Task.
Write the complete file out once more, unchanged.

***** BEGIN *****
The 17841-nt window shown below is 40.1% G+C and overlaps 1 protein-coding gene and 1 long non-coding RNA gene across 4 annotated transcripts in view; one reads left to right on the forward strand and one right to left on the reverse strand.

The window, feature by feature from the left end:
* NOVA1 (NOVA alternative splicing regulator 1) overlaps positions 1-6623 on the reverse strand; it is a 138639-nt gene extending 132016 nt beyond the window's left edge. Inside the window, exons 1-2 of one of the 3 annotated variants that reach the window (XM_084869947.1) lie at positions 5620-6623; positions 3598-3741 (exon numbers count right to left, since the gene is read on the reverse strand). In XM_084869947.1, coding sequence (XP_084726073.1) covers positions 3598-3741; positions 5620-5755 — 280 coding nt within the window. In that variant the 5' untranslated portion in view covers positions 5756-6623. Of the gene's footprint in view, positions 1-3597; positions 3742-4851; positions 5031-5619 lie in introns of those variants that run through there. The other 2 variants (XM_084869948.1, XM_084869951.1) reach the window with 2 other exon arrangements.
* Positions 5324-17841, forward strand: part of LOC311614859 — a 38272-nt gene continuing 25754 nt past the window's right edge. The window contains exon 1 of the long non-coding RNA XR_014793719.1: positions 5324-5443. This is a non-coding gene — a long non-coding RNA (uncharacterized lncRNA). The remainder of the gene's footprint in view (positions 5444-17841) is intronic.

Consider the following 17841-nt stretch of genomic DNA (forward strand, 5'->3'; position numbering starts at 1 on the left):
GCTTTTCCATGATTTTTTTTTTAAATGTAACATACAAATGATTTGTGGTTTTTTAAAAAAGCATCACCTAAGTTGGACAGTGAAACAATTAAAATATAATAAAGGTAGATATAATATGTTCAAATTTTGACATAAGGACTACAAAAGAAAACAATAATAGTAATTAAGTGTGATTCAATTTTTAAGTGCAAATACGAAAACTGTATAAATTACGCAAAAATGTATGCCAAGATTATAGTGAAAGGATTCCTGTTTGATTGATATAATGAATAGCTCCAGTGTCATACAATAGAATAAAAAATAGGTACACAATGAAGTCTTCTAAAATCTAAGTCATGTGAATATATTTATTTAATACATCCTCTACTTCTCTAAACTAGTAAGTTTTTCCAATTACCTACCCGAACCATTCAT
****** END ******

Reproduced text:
The 17841-nt window shown below is 40.1% G+C and overlaps 1 protein-coding gene and 1 long non-coding RNA gene across 4 annotated transcripts in view; one reads left to right on the forward strand and one right to left on the reverse strand.

The window, feature by feature from the left end:
* NOVA1 (NOVA alternative splicing regulator 1) overlaps positions 1-6623 on the reverse strand; it is a 138639-nt gene extending 132016 nt beyond the window's left edge. Inside the window, exons 1-2 of one of the 3 annotated variants that reach the window (XM_084869947.1) lie at positions 5620-6623; positions 3598-3741 (exon numbers count right to left, since the gene is read on the reverse strand). In XM_084869947.1, coding sequence (XP_084726073.1) covers positions 3598-3741; positions 5620-5755 — 280 coding nt within the window. In that variant the 5' untranslated portion in view covers positions 5756-6623. Of the gene's footprint in view, positions 1-3597; positions 3742-4851; positions 5031-5619 lie in introns of those variants that run through there. The other 2 variants (XM_084869948.1, XM_084869951.1) reach the window with 2 other exon arrangements.
* Positions 5324-17841, forward strand: part of LOC311614859 — a 38272-nt gene continuing 25754 nt past the window's right edge. The window contains exon 1 of the long non-coding RNA XR_014793719.1: positions 5324-5443. This is a non-coding gene — a long non-coding RNA (uncharacterized lncRNA). The remainder of the gene's footprint in view (positions 5444-17841) is intronic.

Consider the following 17841-nt stretch of genomic DNA (forward strand, 5'->3'; position numbering starts at 1 on the left):
GCTTTTCCATGATTTTTTTTTTAAATGTAACATACAAATGATTTGTGGTTTTTTAAAAAAGCATCACCTAAGTTGGACAGTGAAACAATTAAAATATAATAAAGGTAGATATAATATGTTCAAATTTTGACATAAGGACTACAAAAGAAAACAATAATAGTAATTAAGTGTGATTCAATTTTTAAGTGCAAATACGAAAACTGTATAAATTACGCAAAAATGTATGCCAAGATTATAGTGAAAGGATTCCTGTTTGATTGATATAATGAATAGCTCCAGTGTCATACAATAGAATAAAAAATAGGTACACAATGAAGTCTTCTAAAATCTAAGTCATGTGAATATATTTATTTAATACATCCTCTACTTCTCTAAACTAGTAAGTTTTTCCAATTACCTACCCGAACCATTCAT